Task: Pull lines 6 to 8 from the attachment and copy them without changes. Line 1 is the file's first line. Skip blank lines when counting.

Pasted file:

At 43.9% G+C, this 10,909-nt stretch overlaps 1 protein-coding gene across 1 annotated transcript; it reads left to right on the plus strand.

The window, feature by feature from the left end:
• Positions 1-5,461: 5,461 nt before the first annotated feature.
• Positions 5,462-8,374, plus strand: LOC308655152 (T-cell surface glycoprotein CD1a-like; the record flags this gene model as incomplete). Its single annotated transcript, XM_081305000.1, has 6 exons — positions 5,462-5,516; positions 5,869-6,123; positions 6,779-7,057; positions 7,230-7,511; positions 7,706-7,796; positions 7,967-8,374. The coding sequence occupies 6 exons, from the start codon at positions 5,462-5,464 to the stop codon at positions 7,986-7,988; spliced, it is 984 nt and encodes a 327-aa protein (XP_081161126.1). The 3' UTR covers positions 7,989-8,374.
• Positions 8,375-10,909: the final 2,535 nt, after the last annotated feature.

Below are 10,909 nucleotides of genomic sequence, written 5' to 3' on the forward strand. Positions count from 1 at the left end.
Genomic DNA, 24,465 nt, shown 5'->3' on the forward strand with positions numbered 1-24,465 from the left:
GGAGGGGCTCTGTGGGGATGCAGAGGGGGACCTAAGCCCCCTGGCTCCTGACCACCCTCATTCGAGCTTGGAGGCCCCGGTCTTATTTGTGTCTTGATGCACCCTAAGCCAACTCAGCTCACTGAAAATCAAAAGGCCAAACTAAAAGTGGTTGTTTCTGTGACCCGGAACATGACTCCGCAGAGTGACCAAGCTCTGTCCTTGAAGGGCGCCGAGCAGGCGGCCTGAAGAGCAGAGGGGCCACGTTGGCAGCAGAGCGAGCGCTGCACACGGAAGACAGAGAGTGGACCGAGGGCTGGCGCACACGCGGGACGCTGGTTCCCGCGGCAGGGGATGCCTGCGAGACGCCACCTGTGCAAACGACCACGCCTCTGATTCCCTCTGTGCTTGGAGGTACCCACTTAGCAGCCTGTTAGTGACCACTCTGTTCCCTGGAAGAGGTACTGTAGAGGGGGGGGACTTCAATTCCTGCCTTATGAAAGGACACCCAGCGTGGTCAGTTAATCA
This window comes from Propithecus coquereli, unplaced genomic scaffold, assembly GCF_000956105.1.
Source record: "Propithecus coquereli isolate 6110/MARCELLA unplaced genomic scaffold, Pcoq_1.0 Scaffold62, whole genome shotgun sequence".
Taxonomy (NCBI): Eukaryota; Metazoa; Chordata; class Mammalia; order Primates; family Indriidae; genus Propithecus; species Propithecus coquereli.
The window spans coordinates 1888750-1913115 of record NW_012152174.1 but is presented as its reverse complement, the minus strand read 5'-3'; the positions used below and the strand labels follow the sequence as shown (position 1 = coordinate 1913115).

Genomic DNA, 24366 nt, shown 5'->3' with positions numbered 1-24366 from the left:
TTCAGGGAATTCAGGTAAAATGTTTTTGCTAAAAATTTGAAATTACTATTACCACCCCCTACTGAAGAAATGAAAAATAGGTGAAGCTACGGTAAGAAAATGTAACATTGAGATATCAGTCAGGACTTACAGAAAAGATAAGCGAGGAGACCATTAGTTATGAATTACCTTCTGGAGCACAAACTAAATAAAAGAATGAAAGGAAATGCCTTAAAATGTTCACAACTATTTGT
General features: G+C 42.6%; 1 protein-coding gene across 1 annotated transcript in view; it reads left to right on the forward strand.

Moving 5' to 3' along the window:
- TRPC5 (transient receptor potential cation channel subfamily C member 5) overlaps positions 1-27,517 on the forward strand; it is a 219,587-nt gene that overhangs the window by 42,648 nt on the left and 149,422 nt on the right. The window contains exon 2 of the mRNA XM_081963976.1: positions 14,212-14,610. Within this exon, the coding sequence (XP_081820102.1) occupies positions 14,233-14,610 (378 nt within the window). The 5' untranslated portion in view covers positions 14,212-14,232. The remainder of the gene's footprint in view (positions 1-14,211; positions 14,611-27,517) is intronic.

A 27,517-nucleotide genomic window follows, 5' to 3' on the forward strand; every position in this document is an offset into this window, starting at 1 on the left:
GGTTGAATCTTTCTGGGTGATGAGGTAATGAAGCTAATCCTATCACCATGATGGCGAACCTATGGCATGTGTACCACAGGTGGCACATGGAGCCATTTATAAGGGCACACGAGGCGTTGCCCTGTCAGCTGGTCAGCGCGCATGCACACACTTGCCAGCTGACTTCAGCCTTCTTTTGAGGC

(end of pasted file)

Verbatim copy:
Below are 10,909 nucleotides of genomic sequence, written 5' to 3' on the forward strand. Positions count from 1 at the left end.
Genomic DNA, 24,465 nt, shown 5'->3' on the forward strand with positions numbered 1-24,465 from the left:
GGAGGGGCTCTGTGGGGATGCAGAGGGGGACCTAAGCCCCCTGGCTCCTGACCACCCTCATTCGAGCTTGGAGGCCCCGGTCTTATTTGTGTCTTGATGCACCCTAAGCCAACTCAGCTCACTGAAAATCAAAAGGCCAAACTAAAAGTGGTTGTTTCTGTGACCCGGAACATGACTCCGCAGAGTGACCAAGCTCTGTCCTTGAAGGGCGCCGAGCAGGCGGCCTGAAGAGCAGAGGGGCCACGTTGGCAGCAGAGCGAGCGCTGCACACGGAAGACAGAGAGTGGACCGAGGGCTGGCGCACACGCGGGACGCTGGTTCCCGCGGCAGGGGATGCCTGCGAGACGCCACCTGTGCAAACGACCACGCCTCTGATTCCCTCTGTGCTTGGAGGTACCCACTTAGCAGCCTGTTAGTGACCACTCTGTTCCCTGGAAGAGGTACTGTAGAGGGGGGGGACTTCAATTCCTGCCTTATGAAAGGACACCCAGCGTGGTCAGTTAATCA